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Category: crime and punishment (page 2 of 3)

A loyal friend to the end part ii

A troubling question

Babu put a few things in a small over night bag, locked up and joined Commander Ruby and Woolie by the car in the drive-way. They set off immediately with the skilled police driver picking the quickest way to get to the Nakuru highway. Babu was seated at the back with the commander. They would break into conversation for a while before settling back into long periods of silence. Woolie had realised that the police driver seated beside him was a quiet man who much preferred to concentrate on the road ahead than engage in small talk.

The police BMW X5 made light work of the smooth highway, effortlessly chewing up the kilometres. Woolie considered for a moment the irony of the situation. Barely six hours before he had been looking forward to enjoying the breathtaking views of the escarpment and the Great Rift Valley on the way to see Rubina. Now, he stared at the road ahead in silence, totally oblivious to the natural beauty around them. He wondered what awaited them ahead.

love you when you’re right,
love you when you’re wrong,
love you when you’re weak,
love you when you’re strong,


They were met at the hospital by a young nurse who showed them into a waiting room. He left and reappeared several moments later with a young woman who introduced herself as the house officer. She was the doctor who was looking after Rubina. She explained to them that Rubina had regained consciousness briefly. She had appeared to be quite agitated. She was trying to ask the nurse something but the words would not come out. She had suffered some injuries to her throat and was unable to produce any sound. The effort had proved too much and she had slipped back into unconsciousness.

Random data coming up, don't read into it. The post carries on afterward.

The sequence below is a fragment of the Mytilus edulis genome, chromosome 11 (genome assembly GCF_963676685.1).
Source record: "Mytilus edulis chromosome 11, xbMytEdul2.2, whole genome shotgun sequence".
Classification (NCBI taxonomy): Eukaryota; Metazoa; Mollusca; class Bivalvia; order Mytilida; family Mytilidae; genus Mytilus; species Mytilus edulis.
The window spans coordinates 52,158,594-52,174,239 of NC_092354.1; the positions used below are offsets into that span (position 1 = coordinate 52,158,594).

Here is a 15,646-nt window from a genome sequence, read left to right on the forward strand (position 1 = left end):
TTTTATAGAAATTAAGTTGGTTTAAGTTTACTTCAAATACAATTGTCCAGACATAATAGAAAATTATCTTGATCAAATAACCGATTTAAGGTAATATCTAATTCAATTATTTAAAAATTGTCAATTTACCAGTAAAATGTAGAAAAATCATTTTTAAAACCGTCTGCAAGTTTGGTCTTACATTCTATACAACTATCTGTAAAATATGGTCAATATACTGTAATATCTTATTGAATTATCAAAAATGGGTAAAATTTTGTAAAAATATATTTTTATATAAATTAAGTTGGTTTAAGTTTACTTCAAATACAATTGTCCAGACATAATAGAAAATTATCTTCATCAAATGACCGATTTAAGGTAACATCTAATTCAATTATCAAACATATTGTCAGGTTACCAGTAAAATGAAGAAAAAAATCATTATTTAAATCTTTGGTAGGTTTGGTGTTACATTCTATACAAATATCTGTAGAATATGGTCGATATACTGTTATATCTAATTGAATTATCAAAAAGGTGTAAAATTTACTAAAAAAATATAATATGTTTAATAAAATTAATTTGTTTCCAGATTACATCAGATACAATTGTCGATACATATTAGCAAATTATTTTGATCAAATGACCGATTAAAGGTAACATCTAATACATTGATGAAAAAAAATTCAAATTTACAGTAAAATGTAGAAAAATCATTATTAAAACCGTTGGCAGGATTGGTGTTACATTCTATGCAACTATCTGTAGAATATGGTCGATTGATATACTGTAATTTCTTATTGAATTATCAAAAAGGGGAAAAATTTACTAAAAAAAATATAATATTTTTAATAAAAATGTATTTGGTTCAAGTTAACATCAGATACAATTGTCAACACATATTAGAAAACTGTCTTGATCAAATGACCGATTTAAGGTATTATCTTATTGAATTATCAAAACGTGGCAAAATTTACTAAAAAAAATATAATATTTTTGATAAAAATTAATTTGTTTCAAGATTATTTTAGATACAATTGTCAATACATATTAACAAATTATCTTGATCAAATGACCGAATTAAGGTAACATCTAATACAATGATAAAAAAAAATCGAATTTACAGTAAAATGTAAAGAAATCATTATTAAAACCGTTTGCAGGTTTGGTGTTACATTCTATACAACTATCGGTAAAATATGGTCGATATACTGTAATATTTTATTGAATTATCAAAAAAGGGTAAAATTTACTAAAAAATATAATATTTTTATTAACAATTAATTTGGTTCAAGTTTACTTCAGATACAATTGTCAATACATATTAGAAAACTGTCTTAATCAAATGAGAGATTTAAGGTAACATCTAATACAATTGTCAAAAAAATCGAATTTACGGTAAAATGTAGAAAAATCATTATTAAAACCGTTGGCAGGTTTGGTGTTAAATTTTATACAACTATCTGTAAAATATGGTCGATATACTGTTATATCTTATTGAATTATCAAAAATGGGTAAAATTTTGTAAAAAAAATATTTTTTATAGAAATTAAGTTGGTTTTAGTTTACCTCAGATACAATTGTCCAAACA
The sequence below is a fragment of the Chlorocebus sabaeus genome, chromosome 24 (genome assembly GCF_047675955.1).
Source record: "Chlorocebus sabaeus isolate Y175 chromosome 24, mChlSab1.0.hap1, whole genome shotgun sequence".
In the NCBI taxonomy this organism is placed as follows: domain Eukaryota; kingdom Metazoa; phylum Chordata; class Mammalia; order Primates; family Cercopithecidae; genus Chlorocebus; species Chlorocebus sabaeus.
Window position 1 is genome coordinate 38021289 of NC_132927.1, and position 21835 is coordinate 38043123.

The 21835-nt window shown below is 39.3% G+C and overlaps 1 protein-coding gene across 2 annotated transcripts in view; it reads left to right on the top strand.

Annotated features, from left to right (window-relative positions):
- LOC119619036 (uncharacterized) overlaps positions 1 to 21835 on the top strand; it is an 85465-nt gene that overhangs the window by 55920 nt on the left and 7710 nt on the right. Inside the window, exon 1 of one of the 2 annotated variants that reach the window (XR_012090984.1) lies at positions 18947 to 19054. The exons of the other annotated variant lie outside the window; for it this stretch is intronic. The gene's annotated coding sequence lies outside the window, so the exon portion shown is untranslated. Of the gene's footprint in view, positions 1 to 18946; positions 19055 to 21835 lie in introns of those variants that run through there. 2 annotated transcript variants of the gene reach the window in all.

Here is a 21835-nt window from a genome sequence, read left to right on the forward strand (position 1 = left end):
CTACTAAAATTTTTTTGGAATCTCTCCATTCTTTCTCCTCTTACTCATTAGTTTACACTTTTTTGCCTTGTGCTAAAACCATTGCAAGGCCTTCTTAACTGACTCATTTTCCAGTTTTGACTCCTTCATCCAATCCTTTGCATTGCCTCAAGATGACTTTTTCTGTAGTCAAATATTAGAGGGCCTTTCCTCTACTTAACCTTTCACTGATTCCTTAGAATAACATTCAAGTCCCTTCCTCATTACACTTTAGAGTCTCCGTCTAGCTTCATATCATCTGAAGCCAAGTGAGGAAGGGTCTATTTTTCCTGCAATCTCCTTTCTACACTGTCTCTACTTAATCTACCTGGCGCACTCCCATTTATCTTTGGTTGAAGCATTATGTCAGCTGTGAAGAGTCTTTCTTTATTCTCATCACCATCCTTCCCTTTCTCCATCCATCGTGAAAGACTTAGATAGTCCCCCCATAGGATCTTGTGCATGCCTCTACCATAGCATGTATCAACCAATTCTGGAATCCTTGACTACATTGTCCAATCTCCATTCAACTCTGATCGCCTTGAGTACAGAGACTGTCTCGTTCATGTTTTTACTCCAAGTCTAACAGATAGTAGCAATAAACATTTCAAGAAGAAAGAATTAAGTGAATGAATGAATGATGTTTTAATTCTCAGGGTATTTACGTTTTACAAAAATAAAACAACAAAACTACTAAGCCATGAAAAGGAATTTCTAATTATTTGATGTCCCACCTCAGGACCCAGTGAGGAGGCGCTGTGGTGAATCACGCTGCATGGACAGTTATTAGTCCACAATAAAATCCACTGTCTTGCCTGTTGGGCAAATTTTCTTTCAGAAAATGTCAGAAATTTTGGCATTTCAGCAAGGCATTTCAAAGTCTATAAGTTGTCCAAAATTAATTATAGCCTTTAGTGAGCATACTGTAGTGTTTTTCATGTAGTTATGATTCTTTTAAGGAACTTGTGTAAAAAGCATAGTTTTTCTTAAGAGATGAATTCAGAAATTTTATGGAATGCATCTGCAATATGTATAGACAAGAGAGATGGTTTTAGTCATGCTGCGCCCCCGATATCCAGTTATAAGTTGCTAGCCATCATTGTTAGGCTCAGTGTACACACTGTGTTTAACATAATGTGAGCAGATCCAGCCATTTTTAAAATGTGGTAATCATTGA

“We have performed a full body scan and we are quite satisfied that there are no serious internal injuries.” continued the doctor. She looked at the commander and said, “If you like, we can now go in and see the patient.”

Nothing had prepared them for for what they saw when they entered the room. Their friend and colleague was wrapped tightly from head to foot in white bandages. Only her eyes were visible through a small slit. She was attached to tubes and wires that were keeping her going. Woolie was to recall later how he had almost fled the room in terror. Retired detective Babu and Commander Ruby both quite familiar with serious injuries, accidents and violent death were also quite shocked.

The nurse told them that all the vital signs were good and they should treat this time as though Rubina was just resting. He said that she had woken again and had tried to ask for someone whose name he did not quite catch.

“Was she asking for Woolie?”, asked the commander. “Or perhaps Babu?”

“Sorry, I don’t know, said the nurse, shaking his head slowly.” But it was not Woolie. It may have been Babu, but I thought it sounded more like Baby, Does she perhaps have a young baby?

“Certainly not!” was Woolie’s sharp reply. “ Where do you get such ideas from? She’s not even married, yet.”

The house officer looked up at Woolie and nodded in understanding.